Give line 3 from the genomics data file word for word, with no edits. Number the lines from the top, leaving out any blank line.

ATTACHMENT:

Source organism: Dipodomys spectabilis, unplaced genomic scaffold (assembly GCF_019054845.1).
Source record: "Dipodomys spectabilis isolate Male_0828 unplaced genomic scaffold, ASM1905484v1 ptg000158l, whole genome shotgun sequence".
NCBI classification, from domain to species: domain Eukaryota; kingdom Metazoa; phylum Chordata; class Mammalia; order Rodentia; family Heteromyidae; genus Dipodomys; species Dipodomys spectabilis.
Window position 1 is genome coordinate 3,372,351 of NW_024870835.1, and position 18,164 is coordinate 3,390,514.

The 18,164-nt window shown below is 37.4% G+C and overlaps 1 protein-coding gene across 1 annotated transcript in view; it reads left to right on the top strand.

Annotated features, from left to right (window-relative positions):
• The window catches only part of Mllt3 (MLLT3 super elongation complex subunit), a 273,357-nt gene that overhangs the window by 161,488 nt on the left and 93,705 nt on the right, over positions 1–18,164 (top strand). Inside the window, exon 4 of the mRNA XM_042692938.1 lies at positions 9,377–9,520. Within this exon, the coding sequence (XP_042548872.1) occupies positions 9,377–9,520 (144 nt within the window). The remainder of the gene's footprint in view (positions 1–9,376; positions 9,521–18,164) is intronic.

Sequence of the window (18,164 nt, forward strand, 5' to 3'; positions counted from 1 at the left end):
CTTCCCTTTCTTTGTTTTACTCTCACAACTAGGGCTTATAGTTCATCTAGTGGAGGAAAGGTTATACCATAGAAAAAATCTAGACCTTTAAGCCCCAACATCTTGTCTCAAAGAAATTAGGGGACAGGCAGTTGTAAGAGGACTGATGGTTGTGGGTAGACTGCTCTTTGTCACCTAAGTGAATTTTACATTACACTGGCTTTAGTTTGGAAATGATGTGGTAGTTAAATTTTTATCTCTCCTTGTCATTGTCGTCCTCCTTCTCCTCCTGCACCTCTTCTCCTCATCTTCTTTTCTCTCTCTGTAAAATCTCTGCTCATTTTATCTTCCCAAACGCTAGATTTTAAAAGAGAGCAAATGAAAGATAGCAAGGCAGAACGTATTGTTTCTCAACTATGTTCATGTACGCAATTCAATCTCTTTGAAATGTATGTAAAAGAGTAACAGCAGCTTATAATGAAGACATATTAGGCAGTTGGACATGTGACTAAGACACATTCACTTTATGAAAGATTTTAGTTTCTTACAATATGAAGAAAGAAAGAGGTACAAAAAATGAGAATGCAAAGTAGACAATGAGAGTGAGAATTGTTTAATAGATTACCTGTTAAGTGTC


NCBI classification, from domain to species: domain Eukaryota; kingdom Metazoa; phylum Chordata; class Mammalia; order Rodentia; family Heteromyidae; genus Dipodomys; species Dipodomys spectabilis.